Publishers Need To Match The Amazon Experience To Grow D2C Sales
More than ever before, publishers are attempting to sell books directly to consumers. But, what if this trend plays right into Amazon’s hands? What if the effort to shift sales away from Amazon actually gives them more power? Could the direct-to-consumer (D2C) movement backfire and create a worse dynamic in the industry?
We live in an era when ecommerce is being perfected by Amazon, Apple, Wal-Mart, and other innovative retailers. Consumers can buy with one-click, get free two-day shipping, purchase goods at ridiculously low prices, return items at no charge, and even receive same-day delivery in major cities. The standards set to win marketshare are higher than ever and consumers expect these terms. Publishers who wade into the ecommerce world must put their best foot forward. Otherwise, they will wind up steering consumers right back to Amazon.
How are publishers currently faring at D2C marketing and sales? Aside from a few standout companies, such as O’Reilly and Writer’s Digest, the industry isn’t faring very well. For instance, a large publisher told me their ecommerce system moves mostly discounted backlist titles, overstocks, and remainders. Total D2C book sales account for less than 2% of annual revenue, which barely seems worth the effort and expense to manage an online store. Why such mediocre results?
I recently conducted an informal D2C study for my consulting clients and visited over 25 publisher websites of various sizes and genres. I subscribed to each publisher’s email newsletter and tested buying a book at their online stores. But, I was shocked by the amount of problems I encountered that diminished the online shopping experience. The issues could be summed up by these two concerns:
- Publishers send boring D2C marketing campaigns via email and social media.
- Publishers set up ecommerce stores that lack competitive quality.
Common D2C Marketing Pitfalls
Let’s address the marketing concern first, because if you don’t attract consumers you won’t sell many books direct. Below is a list of common mistakes made by publishers when it comes to D2C marketing:
1. Always Asking and Rarely Giving
Most publisher website homepages, email blasts, and Facebook pages constantly ask for the book sale without giving anything of value first. If you’re business is new to ecommerce, you need to create goodwill with skeptical consumers. For example, offer free content first to gain people’s interest and encourage them to join your email lists. As a publisher, you’re loaded with good content. Consider asking less and giving more.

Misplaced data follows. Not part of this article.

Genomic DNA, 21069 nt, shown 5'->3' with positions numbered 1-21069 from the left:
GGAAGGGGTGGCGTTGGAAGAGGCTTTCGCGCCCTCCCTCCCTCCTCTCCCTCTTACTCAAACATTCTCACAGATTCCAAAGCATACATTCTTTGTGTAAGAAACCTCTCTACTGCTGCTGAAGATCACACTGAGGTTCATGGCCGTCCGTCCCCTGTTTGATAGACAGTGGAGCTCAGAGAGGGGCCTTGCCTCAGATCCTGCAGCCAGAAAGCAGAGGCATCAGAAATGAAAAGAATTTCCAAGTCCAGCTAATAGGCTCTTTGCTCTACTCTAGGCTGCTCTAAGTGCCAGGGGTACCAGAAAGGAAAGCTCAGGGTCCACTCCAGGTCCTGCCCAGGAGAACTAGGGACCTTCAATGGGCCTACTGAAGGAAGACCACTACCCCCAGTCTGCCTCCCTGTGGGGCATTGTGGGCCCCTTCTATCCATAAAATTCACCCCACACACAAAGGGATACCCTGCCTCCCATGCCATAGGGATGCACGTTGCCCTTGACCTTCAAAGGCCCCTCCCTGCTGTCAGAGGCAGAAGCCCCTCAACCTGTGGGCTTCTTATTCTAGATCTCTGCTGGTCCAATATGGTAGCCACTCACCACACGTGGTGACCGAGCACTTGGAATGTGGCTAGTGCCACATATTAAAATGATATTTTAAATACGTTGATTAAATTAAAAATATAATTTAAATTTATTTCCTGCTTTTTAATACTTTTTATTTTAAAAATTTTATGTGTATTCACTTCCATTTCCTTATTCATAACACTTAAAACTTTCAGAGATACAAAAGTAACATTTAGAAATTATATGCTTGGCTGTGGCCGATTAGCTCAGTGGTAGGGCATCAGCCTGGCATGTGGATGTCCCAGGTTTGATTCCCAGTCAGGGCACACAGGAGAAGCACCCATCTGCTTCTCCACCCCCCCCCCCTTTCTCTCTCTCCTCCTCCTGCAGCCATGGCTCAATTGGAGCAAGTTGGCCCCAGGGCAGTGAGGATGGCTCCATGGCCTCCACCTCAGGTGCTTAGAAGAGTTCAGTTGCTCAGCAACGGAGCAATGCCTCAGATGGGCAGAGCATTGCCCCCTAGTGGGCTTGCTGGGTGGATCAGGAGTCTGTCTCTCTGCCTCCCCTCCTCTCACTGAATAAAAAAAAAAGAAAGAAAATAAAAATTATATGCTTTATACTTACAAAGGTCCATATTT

2. Unwise Uses of Content
Speaking of content, most publishers are too stingy with their free stuff. For instance, I visited a publisher’s website who offered four free downloads -- but the samples were only two pages long! Another publisher sent people away from their site to a separate third-party company to view book samples. When you have customers on your site, don’t hoard your content and don’t send them somewhere else. Offer enough material to satisfy readers and keep people on your website.
3. No Incentive to Purchase
Another common D2C marketing mistake that publishers make is failing to offer compelling incentives to buy. After subscribing to numerous email newsletters, I received very few promotions that utilized special coupon codes, time-sensitive offers, or bonus features that retailers can’t match. Most newsletters were downright boring. Publishers seem to think they can compete against Amazon without doing anything special. Amazon would love publishers to continue thinking that way.
Marketing mistakes are just part of the problem with publisher D2C efforts. Consumer apathy is intensified when people visit lackluster ecommerce stores. For example, these issues were experienced when testing the buying process on publisher websites:
1. Ridiculous Shipping Policies
Amazon set the standard for free shipping with orders over $25, and Prime members get free 2-day shipping on most books. In contrast, several publishers require customers to spend at least $50 or more to get free shipping. One publisher I visited required a minimum purchase of $89! These types of pointless policies lead consumers to question the benefit of shopping on a publisher’s site.
2. Inaccurate Search Functions
It’s difficult to sell products when people can’t locate the item they want to buy. I visited a large publisher’s online store and searched to buy one of their recent New York Times bestselling books. Even though I correctly typed the desired title into the search field, the book didn’t appear in the initial search results. Instead, eight other titles appeared. A publisher’s online store shouldn’t have these basic problems. Shop your system and be sure to test the search functionality. People cannot buy what they cannot find.
3. Long Shipping Times
Many publishers aren’t competitive when it comes to quick shipping. Some publishers use slow shipping options and make consumers wait a week or more to receive their purchase. In today’s marketplace, shipping must be quick. Everyone knows that buying directly from the publisher means the publisher makes more money. Use a little of the extra profit to make fast shipping a standard feature. Successful businesses do not nickel-and-dime their way to growth.
Publishers will struggle to gain D2C marketshare over Amazon and other retailers until their online stores become competitive. Consumers will not tolerate substandard quality. The purpose of highlighting these problems is not to create negativity. The point is to help improve best practices in order to achieve the desired result. Publishers should fight to increase their D2C sales. However, publishers won’t win until they improve their online stores and stop handing Amazon even more power.